PPS – I’m begging you here, PLEASE get the name right. “Le Mans”. There are TWO WORDS. Writing “LeMans” (or “Lemans” which is worse) really does annoy me! I don’t mind it on Twitter because of the character limit. A pet peeve of mine, just like hyphenating ‘F1’.

Launch Season: Red Bull RB5

Red Bull-Renault RB5

This morning Red Bull Racing became the 7th Formula 1 team to launch their 2009 car. (See links to the other launches at the end of this post.) As is the fashion these days the car was unveiled in situ in the pitlane of an Iberian race track, in this case Jerez in Spain.

The car completed 14 laps before running was halted to investigate a temperature anomaly. No lap times were released.

It’s a good looking car, helping by the great Red Bull colour scheme which looks even better on these cleaner cars than it did on the previous generation ‘aero era’ cars (Red Bull had one of the best paint jobs in the paddock last year, IMO). Like many of the ’09 cars the back end is very small and the bodywork ends quite early, leaving the rear exposed.

What interests me is the position and length of the nose, it’s like a spear! It seems remarkably high up and I’m surprised the FIA will allow it, if I were driving for another team I wouldn’t want to have one of these cars run into me.

RBR will again race with the Renault engine. Renault have been allowed to make some tweaks to their unit because they were the only ones not to do so last year, taking the regulation about “don’t develop your engine” to the letter unlike other teams. As of now no development may be done to anybody’s engine.

Red Bull also confirmed the location of their battery/capacitor KERS system, which is sited underneath the fuel tank for centre-of-gravity and weight distribution reasons. If I were driving I’d be a little bit scared for ‘large, predominantly untested electrical storage device next to 60kg of petroleum’ reasons. They’ve already been instructed to sit still in the event of an accident, until a marshal turns off he KERS. I wonder what Niki Lauda thinks about being told to sit in a car while it burns around you..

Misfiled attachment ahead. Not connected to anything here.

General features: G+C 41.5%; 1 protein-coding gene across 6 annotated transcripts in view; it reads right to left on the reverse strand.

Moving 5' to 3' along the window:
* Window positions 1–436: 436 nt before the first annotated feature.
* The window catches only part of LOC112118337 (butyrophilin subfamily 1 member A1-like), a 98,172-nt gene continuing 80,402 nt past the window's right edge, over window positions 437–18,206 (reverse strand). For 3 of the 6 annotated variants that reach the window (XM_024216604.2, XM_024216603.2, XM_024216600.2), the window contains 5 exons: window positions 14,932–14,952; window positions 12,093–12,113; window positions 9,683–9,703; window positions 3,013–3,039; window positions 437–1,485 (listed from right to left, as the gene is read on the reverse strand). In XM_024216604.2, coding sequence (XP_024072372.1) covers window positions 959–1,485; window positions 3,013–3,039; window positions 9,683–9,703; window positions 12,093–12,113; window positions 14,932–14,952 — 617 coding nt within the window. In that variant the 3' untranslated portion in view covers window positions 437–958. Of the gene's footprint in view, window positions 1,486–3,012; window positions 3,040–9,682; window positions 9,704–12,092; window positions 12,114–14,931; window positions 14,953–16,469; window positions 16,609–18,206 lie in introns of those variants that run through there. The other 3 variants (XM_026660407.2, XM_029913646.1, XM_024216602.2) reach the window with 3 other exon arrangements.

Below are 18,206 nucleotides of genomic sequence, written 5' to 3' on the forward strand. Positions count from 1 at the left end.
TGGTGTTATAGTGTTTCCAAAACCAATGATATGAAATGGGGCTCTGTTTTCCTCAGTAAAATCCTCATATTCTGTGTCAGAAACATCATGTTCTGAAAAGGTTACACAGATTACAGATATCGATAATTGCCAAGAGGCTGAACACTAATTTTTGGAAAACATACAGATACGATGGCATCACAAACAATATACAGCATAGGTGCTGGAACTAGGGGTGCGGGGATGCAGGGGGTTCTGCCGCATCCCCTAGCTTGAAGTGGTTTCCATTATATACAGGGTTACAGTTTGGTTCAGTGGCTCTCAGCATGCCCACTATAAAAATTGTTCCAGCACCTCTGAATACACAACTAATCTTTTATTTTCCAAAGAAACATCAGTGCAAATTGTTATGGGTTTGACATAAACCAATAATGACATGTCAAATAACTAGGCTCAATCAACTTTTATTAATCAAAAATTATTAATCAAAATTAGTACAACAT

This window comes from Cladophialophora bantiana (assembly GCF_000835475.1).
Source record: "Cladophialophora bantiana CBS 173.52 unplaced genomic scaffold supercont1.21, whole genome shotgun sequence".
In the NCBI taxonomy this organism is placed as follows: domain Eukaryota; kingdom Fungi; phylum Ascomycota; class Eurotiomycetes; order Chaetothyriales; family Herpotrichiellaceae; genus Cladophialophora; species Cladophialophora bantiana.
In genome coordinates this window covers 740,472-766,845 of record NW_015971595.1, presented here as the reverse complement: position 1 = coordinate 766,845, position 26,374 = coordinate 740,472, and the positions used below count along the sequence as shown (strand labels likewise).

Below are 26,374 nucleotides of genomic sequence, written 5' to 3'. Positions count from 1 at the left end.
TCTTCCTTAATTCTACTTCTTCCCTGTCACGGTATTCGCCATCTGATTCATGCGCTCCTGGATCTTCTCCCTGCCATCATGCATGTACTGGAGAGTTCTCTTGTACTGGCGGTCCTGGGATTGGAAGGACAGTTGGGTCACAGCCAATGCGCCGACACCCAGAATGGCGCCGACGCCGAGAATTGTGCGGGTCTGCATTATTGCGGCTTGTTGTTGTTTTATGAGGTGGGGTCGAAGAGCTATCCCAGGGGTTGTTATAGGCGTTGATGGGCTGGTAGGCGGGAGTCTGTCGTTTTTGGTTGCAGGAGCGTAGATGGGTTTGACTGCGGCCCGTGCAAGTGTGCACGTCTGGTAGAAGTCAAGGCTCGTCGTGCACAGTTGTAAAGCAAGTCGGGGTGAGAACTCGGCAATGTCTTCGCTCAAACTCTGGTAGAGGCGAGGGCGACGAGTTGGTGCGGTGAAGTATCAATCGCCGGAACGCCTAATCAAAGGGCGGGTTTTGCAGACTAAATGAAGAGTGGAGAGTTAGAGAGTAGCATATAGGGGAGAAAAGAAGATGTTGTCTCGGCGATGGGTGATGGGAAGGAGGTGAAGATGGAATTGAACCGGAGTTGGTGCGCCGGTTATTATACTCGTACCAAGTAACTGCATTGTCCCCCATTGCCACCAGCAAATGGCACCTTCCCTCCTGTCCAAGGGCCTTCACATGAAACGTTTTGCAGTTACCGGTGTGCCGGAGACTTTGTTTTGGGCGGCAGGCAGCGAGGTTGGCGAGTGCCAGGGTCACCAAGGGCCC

Mark Webber (AUS) and Sebastien Vettel (D) are the drivers. Webber will as usual be looking for an improved year where he’ll be able to demonstrate his undoubted speed without getting involved in stupid incidents or bad car reliability. Vettel is simply looking to kick his arse, simple as that! It’ll be a fascinating year watching these two. I think Vettel will nick it – but Webber will make him work hard for it. David Coulthard remains with the team in a consultancy and testing role, dovetailing with his new BBC analyst duties (more on that in a BBC announcement on the 24th – very exciting!!). The other key personnel remain the same.

I think Red Bull Racing have a good shot at moving up the order this year and fulfilling some of that latent potential we all know they have.

Scuderia Toro Rosso and Force India F1 remain the only teams not to have launched as yet. If the Team Formerly Known As Honda does make it to Melbourne then that will be the location for their team launch, much as Super Aguri did last year. A sad state of affairs.

I’ll be back with something tomorrow.

Photo credit: / Getty Images

Previous car launches:

Launch Season: BMW Sauber F1.09

BMW Sauber F1.09

Earlier this week the new BMW Sauber was launched at the Ricardo Tormo circuit in Valencia, Spain.